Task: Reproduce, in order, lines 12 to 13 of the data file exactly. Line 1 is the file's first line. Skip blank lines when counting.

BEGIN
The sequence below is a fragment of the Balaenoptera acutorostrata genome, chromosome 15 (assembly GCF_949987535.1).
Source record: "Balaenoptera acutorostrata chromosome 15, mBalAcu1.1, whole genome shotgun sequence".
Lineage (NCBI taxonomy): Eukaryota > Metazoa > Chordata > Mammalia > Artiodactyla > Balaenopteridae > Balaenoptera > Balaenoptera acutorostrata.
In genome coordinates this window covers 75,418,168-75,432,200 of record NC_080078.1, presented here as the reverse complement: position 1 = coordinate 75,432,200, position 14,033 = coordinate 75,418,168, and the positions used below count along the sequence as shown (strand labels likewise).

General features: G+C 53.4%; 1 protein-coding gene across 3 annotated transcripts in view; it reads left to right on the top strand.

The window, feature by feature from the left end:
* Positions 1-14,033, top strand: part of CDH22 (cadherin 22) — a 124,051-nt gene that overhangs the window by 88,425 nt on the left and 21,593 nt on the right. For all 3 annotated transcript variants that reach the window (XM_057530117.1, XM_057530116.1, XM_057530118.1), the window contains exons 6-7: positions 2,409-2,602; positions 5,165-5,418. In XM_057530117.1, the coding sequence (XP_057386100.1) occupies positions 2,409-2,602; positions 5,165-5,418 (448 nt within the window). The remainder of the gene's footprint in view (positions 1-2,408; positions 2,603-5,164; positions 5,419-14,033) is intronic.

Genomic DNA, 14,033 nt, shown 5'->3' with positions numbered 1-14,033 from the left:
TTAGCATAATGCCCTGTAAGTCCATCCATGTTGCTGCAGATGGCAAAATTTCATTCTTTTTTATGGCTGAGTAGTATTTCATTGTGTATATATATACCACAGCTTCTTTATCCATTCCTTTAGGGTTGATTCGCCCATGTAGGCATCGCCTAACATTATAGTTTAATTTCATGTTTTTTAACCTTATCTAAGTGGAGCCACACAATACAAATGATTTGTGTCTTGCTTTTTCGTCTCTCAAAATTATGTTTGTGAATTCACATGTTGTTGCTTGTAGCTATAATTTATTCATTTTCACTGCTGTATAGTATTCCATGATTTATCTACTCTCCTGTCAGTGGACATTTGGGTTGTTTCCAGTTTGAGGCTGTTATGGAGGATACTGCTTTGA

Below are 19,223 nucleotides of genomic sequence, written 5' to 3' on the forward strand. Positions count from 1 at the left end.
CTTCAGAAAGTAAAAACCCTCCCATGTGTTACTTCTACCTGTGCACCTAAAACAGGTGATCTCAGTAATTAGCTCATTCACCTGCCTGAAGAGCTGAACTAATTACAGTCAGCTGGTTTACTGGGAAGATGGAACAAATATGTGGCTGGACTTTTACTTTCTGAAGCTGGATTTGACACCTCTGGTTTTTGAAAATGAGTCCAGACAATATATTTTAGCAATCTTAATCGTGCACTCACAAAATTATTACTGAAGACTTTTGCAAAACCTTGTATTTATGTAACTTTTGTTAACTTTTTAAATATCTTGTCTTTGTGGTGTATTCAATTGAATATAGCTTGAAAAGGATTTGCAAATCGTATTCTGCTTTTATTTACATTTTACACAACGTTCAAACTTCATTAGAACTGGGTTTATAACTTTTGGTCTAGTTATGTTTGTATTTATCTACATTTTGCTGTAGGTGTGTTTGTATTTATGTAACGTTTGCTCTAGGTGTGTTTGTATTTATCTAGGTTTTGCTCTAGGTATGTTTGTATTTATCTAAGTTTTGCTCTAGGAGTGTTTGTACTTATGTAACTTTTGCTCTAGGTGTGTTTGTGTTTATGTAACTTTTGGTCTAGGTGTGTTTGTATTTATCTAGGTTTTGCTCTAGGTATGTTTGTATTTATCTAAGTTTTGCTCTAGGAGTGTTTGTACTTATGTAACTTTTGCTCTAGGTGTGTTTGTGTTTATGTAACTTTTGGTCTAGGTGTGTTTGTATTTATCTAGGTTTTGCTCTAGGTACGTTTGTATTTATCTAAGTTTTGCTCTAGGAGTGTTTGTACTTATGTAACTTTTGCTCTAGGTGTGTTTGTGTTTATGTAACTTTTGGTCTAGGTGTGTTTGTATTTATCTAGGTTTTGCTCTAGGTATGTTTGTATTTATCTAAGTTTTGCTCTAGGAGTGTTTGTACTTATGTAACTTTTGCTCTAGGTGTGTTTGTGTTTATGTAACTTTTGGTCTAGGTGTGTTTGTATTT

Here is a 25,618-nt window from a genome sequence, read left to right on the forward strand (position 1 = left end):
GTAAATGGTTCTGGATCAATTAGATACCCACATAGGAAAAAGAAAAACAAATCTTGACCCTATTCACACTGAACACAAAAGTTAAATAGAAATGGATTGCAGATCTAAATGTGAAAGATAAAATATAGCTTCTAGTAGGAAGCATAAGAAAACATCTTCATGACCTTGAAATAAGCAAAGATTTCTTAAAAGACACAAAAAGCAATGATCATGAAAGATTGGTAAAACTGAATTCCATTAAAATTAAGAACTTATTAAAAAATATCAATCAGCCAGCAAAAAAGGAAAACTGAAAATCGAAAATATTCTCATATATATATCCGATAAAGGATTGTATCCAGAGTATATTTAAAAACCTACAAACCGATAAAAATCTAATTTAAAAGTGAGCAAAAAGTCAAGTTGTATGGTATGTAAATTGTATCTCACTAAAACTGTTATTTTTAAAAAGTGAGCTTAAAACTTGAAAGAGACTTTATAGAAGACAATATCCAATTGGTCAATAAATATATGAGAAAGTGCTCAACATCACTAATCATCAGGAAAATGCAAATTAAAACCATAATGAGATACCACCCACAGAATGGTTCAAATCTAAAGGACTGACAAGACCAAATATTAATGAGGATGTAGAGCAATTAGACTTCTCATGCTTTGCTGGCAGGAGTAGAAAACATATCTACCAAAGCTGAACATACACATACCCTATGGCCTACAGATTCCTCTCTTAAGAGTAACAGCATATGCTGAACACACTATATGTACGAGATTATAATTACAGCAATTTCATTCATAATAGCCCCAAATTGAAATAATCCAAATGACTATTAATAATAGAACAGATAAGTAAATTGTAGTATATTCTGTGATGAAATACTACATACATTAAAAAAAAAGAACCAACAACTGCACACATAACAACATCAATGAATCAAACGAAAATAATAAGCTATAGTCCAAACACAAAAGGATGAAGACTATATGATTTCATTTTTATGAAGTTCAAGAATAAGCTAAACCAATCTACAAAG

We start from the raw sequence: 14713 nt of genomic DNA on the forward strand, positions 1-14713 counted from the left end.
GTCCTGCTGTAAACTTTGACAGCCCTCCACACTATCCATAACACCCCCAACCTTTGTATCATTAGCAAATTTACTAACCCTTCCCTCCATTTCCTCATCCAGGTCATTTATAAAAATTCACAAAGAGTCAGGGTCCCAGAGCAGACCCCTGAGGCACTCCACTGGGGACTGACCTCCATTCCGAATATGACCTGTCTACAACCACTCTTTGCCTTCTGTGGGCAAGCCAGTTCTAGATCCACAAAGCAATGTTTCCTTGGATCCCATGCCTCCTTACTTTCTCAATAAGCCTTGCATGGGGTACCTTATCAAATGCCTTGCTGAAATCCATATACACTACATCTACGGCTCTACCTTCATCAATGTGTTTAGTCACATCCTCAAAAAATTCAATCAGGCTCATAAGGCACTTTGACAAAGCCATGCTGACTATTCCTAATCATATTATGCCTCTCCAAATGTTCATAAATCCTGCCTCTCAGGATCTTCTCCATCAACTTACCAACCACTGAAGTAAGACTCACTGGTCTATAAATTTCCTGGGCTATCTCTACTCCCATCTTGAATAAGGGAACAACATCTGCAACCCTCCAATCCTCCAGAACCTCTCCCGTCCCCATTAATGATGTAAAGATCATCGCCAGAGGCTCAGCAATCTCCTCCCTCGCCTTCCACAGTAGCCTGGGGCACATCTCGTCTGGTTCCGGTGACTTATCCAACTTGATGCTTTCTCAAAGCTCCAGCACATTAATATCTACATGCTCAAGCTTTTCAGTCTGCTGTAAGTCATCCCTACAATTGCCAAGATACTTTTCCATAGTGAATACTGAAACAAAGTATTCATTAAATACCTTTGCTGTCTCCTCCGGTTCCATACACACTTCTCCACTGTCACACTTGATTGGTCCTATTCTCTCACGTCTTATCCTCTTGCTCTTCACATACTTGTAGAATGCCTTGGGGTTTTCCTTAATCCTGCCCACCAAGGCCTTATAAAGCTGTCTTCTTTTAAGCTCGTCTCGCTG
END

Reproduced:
Here is a 25,618-nt window from a genome sequence, read left to right on the forward strand (position 1 = left end):
GTAAATGGTTCTGGATCAATTAGATACCCACATAGGAAAAAGAAAAACAAATCTTGACCCTATTCACACTGAACACAAAAGTTAAATAGAAATGGATTGCAGATCTAAATGTGAAAGATAAAATATAGCTTCTAGTAGGAAGCATAAGAAAACATCTTCATGACCTTGAAATAAGCAAAGATTTCTTAAAAGACACAAAAAGCAATGATCATGAAAGATTGGTAAAACTGAATTCCATTAAAATTAAGAACTTATTAAAAAATATCAATCAGCCAGCAAAAAAGGAAAACTGAAAATCGAAAATATTCTCATATATATATCCGATAAAGGATTGTATCCAGAGTATATTTAAAAACCTACAAACCGATAAAAATCTAATTTAAAAGTGAGCAAAAAGTCAAGTTGTATGGTATGTAAATTGTATCTCACTAAAACTGTTATTTTTAAAAAGTGAGCTTAAAACTTGAAAGAGACTTTATAGAAGACAATATCCAATTGGTCAATAAATATATGAGAAAGTGCTCAACATCACTAATCATCAGGAAAATGCAAATTAAAACCATAATGAGATACCACCCACAGAATGGTTCAAATCTAAAGGACTGACAAGACCAAATATTAATGAGGATGTAGAGCAATTAGACTTCTCATGCTTTGCTGGCAGGAGTAGAAAACATATCTACCAAAGCTGAACATACACATACCCTATGGCCTACAGATTCCTCTCTTAAGAGTAACAGCATATGCTGAACACACTATATGTACGAGATTATAATTACAGCAATTTCATTCATAATAGCCCCAAATTGAAATAATCCAAATGACTATTAATAATAGAACAGATAAGTAAATTGTAGTATATTCTGTGATGAAATACTACATACATTAAAAAAAAAGAACCAACAACTGCACACATAACAACATCAATGAATCAAACGAAAATAATAAGCTATAGTCCAAACACAAAAGGATGAAGACTATATGATTTCATTTTTATGAAGTTCAAGAATAAGCTAAACCAATCTACAAAG